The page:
Regularly there is a thematic directory, e.g. sas for spectral analysis with a subdirectory p (subroutines) and several p/m* for main programs according to different needs (libraries, options, ...)

In each main-prog directory there is a sh script  fcmd  that sets parameters and call ~/bin/fcmb for compilation

In each sub-prog directory there are one or more libraries (static, libshort.a). Compilation is most often done with sh script ~/bin/fcs  If there are specific needs, local scripts must be made (exist)

So far this is true on linux.

On Cygwin, the gfortran compiler is used. Occasionally that compiler is useful also on Linux since it's less tolerant, more strict on coding, and more widely used.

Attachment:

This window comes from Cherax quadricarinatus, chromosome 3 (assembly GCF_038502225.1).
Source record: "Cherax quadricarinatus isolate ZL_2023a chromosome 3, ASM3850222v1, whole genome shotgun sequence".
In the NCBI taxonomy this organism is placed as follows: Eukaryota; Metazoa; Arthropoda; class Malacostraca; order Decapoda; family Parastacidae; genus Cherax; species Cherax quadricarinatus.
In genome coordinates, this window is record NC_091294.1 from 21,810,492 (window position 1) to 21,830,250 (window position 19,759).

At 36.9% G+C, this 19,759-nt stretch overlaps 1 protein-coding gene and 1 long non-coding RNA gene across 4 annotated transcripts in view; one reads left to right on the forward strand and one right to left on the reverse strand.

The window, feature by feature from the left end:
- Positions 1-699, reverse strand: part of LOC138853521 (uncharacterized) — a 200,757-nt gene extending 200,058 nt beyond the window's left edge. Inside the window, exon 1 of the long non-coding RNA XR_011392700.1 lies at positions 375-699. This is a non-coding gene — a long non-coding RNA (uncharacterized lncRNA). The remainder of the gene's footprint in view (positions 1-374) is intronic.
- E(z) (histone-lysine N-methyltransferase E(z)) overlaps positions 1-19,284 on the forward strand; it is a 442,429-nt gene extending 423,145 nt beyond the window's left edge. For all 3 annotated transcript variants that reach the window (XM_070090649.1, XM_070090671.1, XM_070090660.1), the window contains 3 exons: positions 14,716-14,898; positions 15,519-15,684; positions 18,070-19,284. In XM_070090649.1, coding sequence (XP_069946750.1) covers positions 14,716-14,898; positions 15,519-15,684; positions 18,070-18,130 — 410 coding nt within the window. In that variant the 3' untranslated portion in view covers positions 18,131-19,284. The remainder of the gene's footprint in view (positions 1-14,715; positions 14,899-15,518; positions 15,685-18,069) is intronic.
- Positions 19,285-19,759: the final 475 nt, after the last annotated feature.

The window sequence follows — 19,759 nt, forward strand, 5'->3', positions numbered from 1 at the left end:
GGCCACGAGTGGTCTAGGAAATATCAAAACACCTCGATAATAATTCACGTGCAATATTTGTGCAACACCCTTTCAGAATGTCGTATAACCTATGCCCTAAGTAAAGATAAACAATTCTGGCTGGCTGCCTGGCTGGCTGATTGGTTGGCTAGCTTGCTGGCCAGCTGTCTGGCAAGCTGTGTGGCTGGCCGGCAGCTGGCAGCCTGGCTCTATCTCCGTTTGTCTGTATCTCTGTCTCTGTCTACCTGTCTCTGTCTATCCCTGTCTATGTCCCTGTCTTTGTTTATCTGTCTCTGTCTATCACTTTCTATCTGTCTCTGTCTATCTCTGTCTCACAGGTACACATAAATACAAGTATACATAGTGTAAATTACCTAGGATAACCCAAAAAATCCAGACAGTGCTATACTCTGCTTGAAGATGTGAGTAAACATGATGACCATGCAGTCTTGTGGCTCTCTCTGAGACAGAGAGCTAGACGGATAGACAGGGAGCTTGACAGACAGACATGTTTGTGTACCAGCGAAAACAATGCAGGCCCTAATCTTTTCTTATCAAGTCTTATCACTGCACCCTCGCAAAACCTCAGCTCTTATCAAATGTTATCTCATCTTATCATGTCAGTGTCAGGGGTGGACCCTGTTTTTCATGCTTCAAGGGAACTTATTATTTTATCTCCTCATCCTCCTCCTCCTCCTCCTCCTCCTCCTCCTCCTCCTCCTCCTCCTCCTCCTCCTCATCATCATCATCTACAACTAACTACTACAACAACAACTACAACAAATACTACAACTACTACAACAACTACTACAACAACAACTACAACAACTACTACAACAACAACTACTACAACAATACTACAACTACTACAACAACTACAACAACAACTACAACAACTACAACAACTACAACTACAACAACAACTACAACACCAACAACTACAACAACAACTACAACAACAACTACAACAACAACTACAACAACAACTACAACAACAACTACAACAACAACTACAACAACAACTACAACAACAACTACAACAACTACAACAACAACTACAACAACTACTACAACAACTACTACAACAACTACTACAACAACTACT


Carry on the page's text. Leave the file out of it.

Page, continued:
Therefore the scripts have different names,

~/bin/gfmb for mains
~/bin/gfs for sub-programs

local script fcmd can be controlled from the environment as to the use of fcmb or gfmb. You can create a local gfmd if you like.

That's many words instead of an outright: I don't use make (the dependencies are a jungle).

If dependencies remain unresolved at the linker stage, you're told by the linker's output what's missing.

At the end of this page you will see a list of all libraries I have generated within the tide context.


Pgplot has a directory /usr/local/pgplot/